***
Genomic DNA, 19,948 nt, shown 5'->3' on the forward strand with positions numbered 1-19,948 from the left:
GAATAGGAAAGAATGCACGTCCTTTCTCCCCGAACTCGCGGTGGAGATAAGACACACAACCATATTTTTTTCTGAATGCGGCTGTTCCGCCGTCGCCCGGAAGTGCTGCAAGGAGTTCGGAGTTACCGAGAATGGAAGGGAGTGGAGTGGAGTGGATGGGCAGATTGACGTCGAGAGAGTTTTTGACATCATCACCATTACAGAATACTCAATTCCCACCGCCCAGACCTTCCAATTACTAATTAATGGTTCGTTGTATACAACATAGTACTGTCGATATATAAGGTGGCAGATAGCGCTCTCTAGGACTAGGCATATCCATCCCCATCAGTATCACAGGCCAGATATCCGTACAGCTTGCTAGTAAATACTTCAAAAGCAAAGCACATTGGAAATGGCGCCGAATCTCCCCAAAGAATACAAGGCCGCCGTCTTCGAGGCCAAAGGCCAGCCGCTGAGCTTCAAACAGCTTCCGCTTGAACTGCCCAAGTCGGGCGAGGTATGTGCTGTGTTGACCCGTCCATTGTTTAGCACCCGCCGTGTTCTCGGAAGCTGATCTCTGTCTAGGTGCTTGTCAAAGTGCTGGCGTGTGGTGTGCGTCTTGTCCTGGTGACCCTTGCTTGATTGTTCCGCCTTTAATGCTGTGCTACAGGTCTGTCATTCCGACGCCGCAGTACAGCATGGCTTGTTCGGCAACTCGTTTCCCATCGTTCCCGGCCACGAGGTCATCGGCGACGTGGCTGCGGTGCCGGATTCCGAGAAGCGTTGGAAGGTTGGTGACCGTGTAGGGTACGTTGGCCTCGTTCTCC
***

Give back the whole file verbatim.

Genomic DNA, 19,948 nt, shown 5'->3' on the forward strand with positions numbered 1-19,948 from the left:
GAATAGGAAAGAATGCACGTCCTTTCTCCCCGAACTCGCGGTGGAGATAAGACACACAACCATATTTTTTTCTGAATGCGGCTGTTCCGCCGTCGCCCGGAAGTGCTGCAAGGAGTTCGGAGTTACCGAGAATGGAAGGGAGTGGAGTGGAGTGGATGGGCAGATTGACGTCGAGAGAGTTTTTGACATCATCACCATTACAGAATACTCAATTCCCACCGCCCAGACCTTCCAATTACTAATTAATGGTTCGTTGTATACAACATAGTACTGTCGATATATAAGGTGGCAGATAGCGCTCTCTAGGACTAGGCATATCCATCCCCATCAGTATCACAGGCCAGATATCCGTACAGCTTGCTAGTAAATACTTCAAAAGCAAAGCACATTGGAAATGGCGCCGAATCTCCCCAAAGAATACAAGGCCGCCGTCTTCGAGGCCAAAGGCCAGCCGCTGAGCTTCAAACAGCTTCCGCTTGAACTGCCCAAGTCGGGCGAGGTATGTGCTGTGTTGACCCGTCCATTGTTTAGCACCCGCCGTGTTCTCGGAAGCTGATCTCTGTCTAGGTGCTTGTCAAAGTGCTGGCGTGTGGTGTGCGTCTTGTCCTGGTGACCCTTGCTTGATTGTTCCGCCTTTAATGCTGTGCTACAGGTCTGTCATTCCGACGCCGCAGTACAGCATGGCTTGTTCGGCAACTCGTTTCCCATCGTTCCCGGCCACGAGGTCATCGGCGACGTGGCTGCGGTGCCGGATTCCGAGAAGCGTTGGAAGGTTGGTGACCGTGTAGGGTACGTTGGCCTCGTTCTCC